Ayuda Legal Puerto Rico
Many people take for granted their right to have a home, a community, access to schools and hospitals. However, there are thousands of people who do not have that security because their ability to repair or rebuild their houses depends on the assistance they receive from the state, their rent is subject to private entities that can speculate with the land or if the public school closes, forcing the family to move so their children can have an education. Because the right to a roof is not just the house or the property, it is the human right to decent housing.
"A decent home is a home that is adequate, affordable and accessible for people with functional diversity, for example. We say that it's a dwelling with secure ownership, that is, nobody can take it away from you arbitrarily, but it also protects a social fabric. It's not just a house, it's part of a community," explains Ariadna Godreau-Aubert, executive director of Ayuda Legal Puerto Rico, a non-profit organization that advocates for social justice and changes to public policy surrounding issues such as decent housing. While they don't offer direct services, they work with collaborators, free legal service providers, and community-based organizations such as Taller Salud, Proyecto Matria and IDEBAJO.
In the months after Hurricane Maria, Ayuda Legal Puerto Rico visited more than 70 communities around the island, and in the process, they realized that Puerto Rico is experiencing a housing crisis. They've since focused their efforts on legal projects involving the right to a roof, among other social justice projects.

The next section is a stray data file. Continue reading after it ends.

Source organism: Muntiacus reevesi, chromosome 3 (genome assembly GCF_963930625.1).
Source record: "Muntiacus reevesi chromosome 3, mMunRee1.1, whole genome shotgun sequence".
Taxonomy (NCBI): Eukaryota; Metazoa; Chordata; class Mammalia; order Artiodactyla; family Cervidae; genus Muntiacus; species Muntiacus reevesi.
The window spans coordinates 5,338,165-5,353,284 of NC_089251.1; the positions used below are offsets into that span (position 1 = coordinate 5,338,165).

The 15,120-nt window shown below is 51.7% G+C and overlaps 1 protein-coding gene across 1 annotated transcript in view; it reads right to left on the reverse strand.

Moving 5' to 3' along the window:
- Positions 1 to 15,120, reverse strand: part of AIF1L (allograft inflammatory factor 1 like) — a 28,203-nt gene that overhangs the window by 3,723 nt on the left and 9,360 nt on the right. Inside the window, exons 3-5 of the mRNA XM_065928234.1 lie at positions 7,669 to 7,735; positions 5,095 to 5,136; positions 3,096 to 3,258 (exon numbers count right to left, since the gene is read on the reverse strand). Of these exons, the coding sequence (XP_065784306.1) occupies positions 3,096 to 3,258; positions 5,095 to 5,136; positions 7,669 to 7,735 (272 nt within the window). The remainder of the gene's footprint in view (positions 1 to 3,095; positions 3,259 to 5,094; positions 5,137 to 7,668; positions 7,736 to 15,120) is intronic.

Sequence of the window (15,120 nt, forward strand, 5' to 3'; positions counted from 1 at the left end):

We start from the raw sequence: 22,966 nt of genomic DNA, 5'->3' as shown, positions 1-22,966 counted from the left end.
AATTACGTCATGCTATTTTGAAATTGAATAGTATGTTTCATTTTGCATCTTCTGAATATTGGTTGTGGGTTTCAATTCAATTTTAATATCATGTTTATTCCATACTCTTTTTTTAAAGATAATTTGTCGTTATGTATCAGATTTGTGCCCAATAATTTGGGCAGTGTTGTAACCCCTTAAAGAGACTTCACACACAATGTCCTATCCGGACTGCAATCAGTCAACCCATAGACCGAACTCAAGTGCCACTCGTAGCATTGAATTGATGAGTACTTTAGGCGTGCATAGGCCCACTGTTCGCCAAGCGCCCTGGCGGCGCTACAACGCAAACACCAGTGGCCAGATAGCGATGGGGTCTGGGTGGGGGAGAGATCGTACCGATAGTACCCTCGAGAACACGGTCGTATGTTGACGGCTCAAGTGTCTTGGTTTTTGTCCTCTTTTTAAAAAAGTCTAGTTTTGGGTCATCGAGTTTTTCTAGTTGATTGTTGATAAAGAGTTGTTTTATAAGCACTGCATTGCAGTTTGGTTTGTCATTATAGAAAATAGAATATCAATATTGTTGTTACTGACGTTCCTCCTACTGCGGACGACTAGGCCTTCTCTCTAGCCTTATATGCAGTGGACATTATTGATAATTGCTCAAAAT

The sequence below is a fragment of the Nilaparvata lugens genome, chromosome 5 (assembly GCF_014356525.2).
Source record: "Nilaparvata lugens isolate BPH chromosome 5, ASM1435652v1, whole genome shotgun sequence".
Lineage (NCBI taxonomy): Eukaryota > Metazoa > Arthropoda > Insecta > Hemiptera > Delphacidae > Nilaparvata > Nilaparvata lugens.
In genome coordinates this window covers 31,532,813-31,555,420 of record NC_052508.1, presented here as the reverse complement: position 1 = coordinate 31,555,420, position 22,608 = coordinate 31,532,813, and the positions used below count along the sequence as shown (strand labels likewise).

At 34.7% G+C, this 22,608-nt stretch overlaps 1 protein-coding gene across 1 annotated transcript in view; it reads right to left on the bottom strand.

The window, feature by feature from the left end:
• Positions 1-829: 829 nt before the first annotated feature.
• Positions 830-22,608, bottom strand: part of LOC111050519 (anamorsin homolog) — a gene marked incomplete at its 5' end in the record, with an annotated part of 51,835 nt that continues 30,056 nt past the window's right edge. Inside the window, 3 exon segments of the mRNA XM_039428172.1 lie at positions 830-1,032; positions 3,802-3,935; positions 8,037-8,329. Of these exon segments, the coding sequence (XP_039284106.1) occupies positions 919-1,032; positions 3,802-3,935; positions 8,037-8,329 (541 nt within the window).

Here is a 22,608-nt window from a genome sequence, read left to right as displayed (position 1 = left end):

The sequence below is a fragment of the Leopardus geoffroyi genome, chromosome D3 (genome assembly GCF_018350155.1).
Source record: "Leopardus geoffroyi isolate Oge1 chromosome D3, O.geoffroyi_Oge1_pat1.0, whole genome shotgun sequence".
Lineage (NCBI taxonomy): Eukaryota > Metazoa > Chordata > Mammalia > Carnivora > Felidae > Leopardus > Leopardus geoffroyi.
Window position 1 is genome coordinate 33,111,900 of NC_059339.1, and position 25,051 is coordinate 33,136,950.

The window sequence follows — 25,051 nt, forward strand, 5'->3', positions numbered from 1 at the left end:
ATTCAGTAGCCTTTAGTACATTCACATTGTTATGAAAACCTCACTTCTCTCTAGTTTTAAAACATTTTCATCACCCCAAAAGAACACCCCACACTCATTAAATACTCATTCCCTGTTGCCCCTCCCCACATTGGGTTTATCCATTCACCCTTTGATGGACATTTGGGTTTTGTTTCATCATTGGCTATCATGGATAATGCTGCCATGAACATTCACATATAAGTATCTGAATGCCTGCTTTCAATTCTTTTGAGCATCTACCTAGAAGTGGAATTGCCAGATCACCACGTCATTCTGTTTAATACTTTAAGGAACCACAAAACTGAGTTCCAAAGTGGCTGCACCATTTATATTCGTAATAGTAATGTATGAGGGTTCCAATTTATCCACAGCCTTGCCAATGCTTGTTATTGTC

"As lawyers and as social justice activists, we believe that if you defend the right to housing, you protect other fundamental rights," expressed Godreau-Aubert.
Ayuda Legal Puerto Rico received a grant from the Funder's Network through the FORWARD Puerto Rico Fund with the objective of developing a campaign supporting education, advocacy, and community legal assistance for vulnerable communities to secure government resources in order to conserve and rebuild homes damaged or destroyed by hurricanes Irma and María. The project, entitled Recuperación Justa (Fair Recovery), focuses on the issue of the Community Development Block Grant Disaster Recovery Program (CDBG-DR), provided by the federal Department of Housing and Urban Development (HUD). The interest of Ayuda Legal Puerto Rico is to avoid the forced displacement of vulnerable communities through the misuse of these funds.
"CDBG-DR funds have more to do with long-term reoccupation, and as the government has said, approximately $20 billion is expected for Puerto Rico and if this money is used well, it could be the only injection of capital that these communities will see for many years for economic rehabilitation, infrastructure, and housing," affirmed Godreau-Aubert.
"If they are misused, it'll be like New Orleans, it'll serve as a pretext to remove people, to speculate on the ground, and money will never get where it's needed," she warns.
Recuperación Justa seeks to encourage the participation of the very people who would be affected by this process and the organizations that defend them by influencing public policy, defending the right to decent housing, and ensuring that recovery plans respond to the real needs of the people.